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10/23/2005

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Michelle

What I don't understand is why price gouging during crucial times is necessarily a bad thing, or rather, that it's not 'normal economic action.' After all, the owners of the gas stations were risking their lives to provide people with gasoline. If there were strict price controls then few people would be able to find gasoline and for survival's sake, the gas stations would probably have been ransacked.

All too often, unfortunately contracts are signed under duress. A handsome salesman for example, visiting a lonely woman, can be said to have enacted an exchange while she was less able to make projections on why really she would need a set of dictionaries. Such things are not reported of course, but force and fraud leads many to do things that are not for their 'best interest.'

Also, I'm really interested in learning about your stance on the Great Depression. For some, like Joseph Kennedy, it was a boon, for most, it was a bust.(climbing on the bones of many) Is it even ethical to buy and sell stocks at all? Are some stocks too terrible even if they will bring one a profit?

mike riikola

Paul Gowder:

Your figures nicely prove what we should all intuitively know. Parallelism of the curves is to be expected, because (a) there is no real substitute for gas, and (b) it is scarce (i.e., not universally abundant, like salt or O2). Hence there is no need for "collusion" among the oil companies. They know an opportunity when they see it and behave in perfect parallelism.

mike riikola

Paul Gowder:

Your figures nicely prove what we should all intuitively know. Parallelism of the curves is to be expected, because (a) there is no real substitute for gas, and (b) it is scarce (i.e., not universally abundant, like salt or O2). Hence there is no need for "collusion" among the oil companies. They know an opportunity when they see it and behave in perfect parallelism.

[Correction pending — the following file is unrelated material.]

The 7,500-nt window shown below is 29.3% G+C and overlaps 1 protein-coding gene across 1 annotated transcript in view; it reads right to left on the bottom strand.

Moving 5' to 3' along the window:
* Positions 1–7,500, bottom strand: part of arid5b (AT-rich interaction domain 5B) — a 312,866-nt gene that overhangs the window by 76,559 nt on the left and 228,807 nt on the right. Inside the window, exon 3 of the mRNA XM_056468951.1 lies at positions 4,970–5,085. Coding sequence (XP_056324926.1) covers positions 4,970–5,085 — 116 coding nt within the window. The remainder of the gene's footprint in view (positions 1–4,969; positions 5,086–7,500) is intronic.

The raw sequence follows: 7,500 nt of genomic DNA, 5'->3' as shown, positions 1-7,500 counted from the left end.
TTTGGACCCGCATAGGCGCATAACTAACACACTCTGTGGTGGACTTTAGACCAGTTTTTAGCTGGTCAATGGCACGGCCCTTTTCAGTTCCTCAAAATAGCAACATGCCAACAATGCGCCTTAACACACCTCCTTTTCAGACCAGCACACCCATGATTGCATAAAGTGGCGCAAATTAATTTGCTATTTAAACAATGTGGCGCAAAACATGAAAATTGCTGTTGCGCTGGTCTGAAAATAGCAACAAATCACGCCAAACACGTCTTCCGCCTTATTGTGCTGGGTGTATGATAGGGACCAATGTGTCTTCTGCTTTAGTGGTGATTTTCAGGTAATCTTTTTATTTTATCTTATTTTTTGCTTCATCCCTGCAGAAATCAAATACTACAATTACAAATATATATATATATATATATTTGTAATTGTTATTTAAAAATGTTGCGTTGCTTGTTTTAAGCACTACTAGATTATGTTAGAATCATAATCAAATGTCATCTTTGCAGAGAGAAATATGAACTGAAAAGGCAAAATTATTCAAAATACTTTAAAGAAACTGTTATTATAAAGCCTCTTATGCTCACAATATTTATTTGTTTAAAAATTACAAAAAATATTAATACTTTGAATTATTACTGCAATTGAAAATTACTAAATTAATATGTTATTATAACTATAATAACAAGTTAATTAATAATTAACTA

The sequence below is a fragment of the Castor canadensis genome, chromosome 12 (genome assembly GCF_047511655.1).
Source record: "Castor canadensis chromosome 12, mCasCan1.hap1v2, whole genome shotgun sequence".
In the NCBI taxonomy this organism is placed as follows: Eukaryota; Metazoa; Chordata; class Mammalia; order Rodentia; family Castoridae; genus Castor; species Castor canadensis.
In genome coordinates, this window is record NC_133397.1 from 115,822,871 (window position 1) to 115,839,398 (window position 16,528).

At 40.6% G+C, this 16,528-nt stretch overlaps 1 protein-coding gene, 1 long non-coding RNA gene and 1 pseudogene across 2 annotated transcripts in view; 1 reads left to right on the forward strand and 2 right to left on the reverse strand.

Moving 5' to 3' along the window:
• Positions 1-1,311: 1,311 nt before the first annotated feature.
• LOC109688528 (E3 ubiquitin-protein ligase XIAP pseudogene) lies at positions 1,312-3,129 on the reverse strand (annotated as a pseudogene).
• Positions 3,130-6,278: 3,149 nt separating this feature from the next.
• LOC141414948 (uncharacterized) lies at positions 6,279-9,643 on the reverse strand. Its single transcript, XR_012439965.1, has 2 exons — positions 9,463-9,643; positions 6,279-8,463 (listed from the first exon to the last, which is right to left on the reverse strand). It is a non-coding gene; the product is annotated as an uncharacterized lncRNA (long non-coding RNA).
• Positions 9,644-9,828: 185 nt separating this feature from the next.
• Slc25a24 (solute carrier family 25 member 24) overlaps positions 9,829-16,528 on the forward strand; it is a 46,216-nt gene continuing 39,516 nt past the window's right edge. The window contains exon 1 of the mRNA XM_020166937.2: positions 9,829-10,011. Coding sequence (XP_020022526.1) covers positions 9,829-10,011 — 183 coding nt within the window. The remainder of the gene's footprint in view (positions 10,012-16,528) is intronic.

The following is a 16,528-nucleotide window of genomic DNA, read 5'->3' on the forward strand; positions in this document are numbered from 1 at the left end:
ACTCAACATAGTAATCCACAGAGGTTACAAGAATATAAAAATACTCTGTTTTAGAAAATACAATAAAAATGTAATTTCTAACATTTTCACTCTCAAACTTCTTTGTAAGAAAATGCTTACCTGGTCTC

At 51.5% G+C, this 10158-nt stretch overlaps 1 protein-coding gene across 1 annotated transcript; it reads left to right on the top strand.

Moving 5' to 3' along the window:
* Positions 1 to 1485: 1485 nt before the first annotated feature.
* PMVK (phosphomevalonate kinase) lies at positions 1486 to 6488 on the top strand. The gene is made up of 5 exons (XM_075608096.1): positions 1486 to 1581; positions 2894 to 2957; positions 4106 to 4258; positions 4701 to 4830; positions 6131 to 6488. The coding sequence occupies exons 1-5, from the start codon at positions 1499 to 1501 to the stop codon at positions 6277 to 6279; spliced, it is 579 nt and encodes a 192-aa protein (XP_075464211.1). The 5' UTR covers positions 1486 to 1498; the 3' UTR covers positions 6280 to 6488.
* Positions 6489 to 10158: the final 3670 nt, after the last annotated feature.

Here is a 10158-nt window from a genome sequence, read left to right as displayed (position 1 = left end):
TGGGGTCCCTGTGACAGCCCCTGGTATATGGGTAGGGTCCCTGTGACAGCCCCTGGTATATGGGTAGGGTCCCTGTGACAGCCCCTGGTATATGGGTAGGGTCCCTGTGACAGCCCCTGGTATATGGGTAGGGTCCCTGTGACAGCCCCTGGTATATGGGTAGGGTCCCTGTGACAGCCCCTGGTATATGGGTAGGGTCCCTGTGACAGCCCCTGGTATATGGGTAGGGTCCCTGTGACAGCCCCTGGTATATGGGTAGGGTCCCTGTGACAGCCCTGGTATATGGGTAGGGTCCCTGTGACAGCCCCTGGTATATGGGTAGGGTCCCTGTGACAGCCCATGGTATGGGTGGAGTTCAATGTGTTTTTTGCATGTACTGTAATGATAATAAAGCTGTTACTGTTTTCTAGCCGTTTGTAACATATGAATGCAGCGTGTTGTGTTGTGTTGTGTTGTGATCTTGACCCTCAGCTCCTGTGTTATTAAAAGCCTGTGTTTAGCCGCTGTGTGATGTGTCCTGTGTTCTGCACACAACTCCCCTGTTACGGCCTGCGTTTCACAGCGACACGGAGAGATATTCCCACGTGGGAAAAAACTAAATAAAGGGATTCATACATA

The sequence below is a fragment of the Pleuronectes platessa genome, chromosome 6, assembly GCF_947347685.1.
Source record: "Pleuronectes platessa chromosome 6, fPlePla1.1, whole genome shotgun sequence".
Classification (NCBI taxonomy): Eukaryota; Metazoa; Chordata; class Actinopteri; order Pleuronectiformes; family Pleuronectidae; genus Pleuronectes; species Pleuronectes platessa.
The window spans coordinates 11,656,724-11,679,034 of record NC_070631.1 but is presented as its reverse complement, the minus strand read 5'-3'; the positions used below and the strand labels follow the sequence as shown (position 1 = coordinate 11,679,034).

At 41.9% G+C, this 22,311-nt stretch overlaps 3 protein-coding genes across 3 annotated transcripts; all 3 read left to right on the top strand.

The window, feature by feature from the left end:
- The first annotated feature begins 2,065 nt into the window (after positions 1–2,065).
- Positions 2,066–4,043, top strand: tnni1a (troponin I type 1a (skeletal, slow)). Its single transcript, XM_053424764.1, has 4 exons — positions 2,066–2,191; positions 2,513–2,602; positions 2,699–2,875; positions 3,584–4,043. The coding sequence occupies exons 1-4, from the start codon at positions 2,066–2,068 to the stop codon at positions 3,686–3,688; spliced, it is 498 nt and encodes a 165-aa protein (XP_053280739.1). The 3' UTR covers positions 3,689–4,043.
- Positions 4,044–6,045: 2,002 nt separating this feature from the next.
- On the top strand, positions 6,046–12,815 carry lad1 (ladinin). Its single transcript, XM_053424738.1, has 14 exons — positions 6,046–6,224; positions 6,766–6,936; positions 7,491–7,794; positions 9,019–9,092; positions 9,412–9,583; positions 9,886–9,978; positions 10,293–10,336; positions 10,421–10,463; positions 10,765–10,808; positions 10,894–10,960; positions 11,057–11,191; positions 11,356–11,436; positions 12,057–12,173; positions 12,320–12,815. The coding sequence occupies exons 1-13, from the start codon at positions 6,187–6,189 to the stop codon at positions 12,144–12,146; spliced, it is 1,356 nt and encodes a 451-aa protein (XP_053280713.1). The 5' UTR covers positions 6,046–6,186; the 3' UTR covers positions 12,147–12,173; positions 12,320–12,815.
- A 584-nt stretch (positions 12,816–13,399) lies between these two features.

Winston

This part had me confused:

The curtailment reduces output, which results in an increase in price as consumers bid against each other for the reduced output. In addition, the reduction in output is likely to reduce the sellers' unit costs; the reason is that sellers normally sell in a region in which their costs are increasing--if they were decreasing, the sellers would have an incentive to expand output further. With both price rising and cost falling, profits are likely to zoom upward.

Why do the sellers' unit costs go down? I would think that when supply decreases, the sellers' average costs will increase as it tries to increase supply through less efficient methods. Posner wrote that sellers usualy sell in a region in which their costs are increasing, but what happens after a natural disaster that changes this?

Joe Merchant


Ben,

The chaos is down at the ground level - where people actually live and work. Sure, overall US GDP is up and growing steadily - and a windfall for big oil is likely to benefit the US more than most other countries, except the major oil producers.